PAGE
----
Interlocutory injunction granted. The RCMP have been authorized to enforce an injunction against community protestors, including removing and detaining to the extent necessary, persons who have knowledge of the injunction, and are obstructing or impeding access to the mine site. The mining corporation has approval for its operations and has complied with the necessary requirements under The Nunavut Land Claims Agreement and with any regulatory and legislative requirements.
Indigenous Law Centre
Indigenous CaseWatch Blog
Baffinland Iron Mines Corporation [“BIM”] is granted an injunction prohibiting the Defendants, and others, from blockading or obstructing its mining operations at the Mary River site on northern Baffin Island. To get to this mine site, it is a fly in and out with an airstrip. Iron ore is mined and crushed at the mine site, and then trucked to where it can be loaded on to ships at Milne Port, and shipped out during open water season. The mine site and the port are connected by a road approximately 100 km long. The airstrip and accommodation for most of the employees is at the mine site but with some at Milne Port. Shipping of iron ore can occur only during the open water season. However, during the rest of the year iron ore is still trucked to Milne Port and is stockpiled to await the shipping season.
BIM has applied to significantly expand its operations at the mine. It is unknown if the application will be approved or not. The current approvals for the mine are controversial and there are strongly held views and opinions on all sides. The north Baffin communities of Pond Inlet, Arctic Bay, Clyde River, Igloolik, and Sanirajuk are the communities closest to and most affected by the mining operations. Residents from the local communities set up protests at the BIM site. Although these protests were not large, a camp was set up on the runway and road, approximately 3-4 km from the mine site. Although there were approximately 5 protesters at the mine site and 2 on the road, it prevented the plane to land normally at the airstrip and iron ore could not be trucked from the mine site to the port. The protest shut down mining operations and stopped the movement of people and supplies to and from the mine.
Counsel for three of the Defendants appeared in court. At that time the concern of the was the 700 employees at the project site and if they were unable to leave due to the blockade on the airstrip. The Defendants were not opposed to the departure of the employees that were on site. An interim order was issued to ensure that occurred. A short time later the Defendants left the project site and carried on to their respective communities. However, the Plaintiff maintained its application for an interlocutory injunction and brought an action against the Defendants for trespass, unlawful interference with economic interests, and mischief.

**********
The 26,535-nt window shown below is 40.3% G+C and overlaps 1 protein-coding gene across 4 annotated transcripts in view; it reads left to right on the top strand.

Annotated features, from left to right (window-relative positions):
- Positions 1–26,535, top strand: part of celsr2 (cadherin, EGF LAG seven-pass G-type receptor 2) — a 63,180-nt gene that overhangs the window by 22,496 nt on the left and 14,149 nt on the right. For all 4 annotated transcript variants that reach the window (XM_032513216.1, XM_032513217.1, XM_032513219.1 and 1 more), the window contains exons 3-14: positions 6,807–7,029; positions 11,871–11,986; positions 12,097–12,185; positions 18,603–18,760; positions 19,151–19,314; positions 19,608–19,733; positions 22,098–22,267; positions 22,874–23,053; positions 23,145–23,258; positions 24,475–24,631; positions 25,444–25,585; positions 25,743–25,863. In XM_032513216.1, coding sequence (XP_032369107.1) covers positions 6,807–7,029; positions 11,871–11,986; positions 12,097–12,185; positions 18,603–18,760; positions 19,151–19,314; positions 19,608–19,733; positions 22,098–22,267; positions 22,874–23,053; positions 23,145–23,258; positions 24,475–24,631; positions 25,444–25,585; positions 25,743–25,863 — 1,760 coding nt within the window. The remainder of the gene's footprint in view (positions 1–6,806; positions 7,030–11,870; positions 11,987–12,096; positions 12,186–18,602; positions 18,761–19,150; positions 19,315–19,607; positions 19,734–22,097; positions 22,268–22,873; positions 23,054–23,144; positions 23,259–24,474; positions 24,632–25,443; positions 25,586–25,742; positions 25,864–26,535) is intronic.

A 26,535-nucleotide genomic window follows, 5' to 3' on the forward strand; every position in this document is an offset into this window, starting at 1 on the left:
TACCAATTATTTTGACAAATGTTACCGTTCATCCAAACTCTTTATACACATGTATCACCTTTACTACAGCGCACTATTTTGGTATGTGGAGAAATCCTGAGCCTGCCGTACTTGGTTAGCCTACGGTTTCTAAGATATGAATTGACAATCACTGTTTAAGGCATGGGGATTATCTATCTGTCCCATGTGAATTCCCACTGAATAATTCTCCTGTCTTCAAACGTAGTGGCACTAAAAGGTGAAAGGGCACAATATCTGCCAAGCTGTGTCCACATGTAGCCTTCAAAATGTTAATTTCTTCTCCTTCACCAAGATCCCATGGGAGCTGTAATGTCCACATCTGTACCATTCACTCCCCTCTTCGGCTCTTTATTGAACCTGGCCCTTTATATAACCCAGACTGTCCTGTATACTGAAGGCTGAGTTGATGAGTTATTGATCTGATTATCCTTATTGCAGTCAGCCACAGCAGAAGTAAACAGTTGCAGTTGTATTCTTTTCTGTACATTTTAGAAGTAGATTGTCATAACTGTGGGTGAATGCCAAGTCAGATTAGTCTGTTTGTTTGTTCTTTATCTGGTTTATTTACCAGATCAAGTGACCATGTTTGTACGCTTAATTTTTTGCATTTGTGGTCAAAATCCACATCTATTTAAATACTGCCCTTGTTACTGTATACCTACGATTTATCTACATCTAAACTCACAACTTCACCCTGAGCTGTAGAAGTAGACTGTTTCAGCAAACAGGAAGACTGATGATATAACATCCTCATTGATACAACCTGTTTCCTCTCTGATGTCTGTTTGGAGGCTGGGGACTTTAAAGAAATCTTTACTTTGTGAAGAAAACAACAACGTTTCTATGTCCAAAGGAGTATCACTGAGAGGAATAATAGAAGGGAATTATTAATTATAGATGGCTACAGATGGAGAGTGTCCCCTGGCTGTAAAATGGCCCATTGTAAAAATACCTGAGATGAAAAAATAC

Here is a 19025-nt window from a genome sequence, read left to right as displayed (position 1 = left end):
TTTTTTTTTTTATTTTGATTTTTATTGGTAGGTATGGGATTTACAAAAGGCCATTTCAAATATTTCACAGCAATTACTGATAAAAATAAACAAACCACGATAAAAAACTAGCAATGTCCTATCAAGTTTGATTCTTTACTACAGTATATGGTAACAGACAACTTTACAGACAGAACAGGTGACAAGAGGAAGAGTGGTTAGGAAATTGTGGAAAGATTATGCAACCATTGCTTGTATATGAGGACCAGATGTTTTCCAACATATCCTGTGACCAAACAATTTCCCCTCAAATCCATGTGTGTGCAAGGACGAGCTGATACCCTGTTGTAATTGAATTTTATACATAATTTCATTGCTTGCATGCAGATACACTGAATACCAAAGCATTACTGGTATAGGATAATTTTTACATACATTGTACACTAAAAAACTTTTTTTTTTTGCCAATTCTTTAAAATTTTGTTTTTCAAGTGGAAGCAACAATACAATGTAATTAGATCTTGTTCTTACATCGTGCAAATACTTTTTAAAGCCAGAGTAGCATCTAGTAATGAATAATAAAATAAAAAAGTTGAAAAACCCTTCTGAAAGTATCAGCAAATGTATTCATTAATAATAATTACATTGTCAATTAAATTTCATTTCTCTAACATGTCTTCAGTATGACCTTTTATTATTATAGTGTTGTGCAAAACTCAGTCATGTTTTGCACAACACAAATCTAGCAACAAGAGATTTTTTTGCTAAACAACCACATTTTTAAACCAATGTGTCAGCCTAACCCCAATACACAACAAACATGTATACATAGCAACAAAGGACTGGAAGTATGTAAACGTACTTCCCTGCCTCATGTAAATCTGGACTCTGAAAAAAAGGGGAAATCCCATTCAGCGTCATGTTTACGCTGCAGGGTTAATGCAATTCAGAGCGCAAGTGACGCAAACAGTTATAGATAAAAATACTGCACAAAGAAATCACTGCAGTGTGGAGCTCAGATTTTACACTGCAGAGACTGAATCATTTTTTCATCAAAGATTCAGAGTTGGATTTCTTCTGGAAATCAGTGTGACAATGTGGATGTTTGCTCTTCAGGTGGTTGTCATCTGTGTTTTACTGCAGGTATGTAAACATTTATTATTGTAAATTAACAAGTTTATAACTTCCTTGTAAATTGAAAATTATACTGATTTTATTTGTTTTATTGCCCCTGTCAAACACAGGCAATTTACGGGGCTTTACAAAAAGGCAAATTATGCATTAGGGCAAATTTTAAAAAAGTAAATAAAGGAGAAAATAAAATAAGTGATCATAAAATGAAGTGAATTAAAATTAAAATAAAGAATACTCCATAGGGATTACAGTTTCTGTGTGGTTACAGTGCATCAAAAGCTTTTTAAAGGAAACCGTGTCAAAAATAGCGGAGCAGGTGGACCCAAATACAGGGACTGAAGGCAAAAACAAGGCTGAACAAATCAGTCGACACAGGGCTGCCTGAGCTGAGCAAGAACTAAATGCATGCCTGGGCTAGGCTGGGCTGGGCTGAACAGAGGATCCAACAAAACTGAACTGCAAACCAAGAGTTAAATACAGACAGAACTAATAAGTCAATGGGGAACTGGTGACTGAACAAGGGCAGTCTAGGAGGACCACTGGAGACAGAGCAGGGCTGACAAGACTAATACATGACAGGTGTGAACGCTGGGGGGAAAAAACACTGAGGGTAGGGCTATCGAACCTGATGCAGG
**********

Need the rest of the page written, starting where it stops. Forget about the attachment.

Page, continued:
The Defendants asserted their Aboriginal rights pursuant to s 35 of the Constitution Act, 1982. They submit that injunctive relief is no longer required as the Defendants have left the project site. The test for injunctive relief have three factors that the court must consider: 1) is there a serious issue to be tried; 2) will irreparable harm result if the relief is not granted; and 3) where does the balance of convenience lie (RJR MacDonald Inc v Canada (AG),  1 SCR 311).
The Plaintiff’s legal action is a serious issue to be tried. The Defendants’ argument that the need for injunctive relief has lapsed because the protesters have left the project site. While this may be true, their counsel was not able to confirm that they have agreed to not return and continue the protest. As well, counsel is only for three Defendants of the seven protestors. The protest and its reasons have been the topic of discussion in the media. There may be more than one reason for the protest, and individual protesters are there for different reasons.
In response to the protest, Inuit leadership reached out to the Defendants to arrange meetings to reach a resolution. The Defendants have agreed to the meetings, but not much more is known at this junction. The business operations that are at risk continue as a going concern and the protesters’ concerns remain unresolved. Although the protesters may no longer be at the project site, their reasons for being there in the first place remain. As for the s 35 Aboriginal rights argument, asserted Aboriginal rights are rights that are asserted but not yet proven. This is not the Nunavut context. The Nunavut Land Claims Agreement [“NLCA”] is a modern treaty that encompasses the largest land claims settlement in Canada. The processes for resource development are set out in the Agreement. The Plaintiff has complied with the necessary requirements under the NLCA and any regulatory and legislative requirements.
The Plaintiff has loss of revenue because of the inability to transport iron ore from the mine site to the port. The court stated that the complete blockade of a lawful business strongly suggests irreparable harm for the purposes of an injunction (Hudson Bay Mining & Smelting Co Limited v Dumas et al, 2014 MBCA 6). The balance of convenience favours the granting of injunctive relief.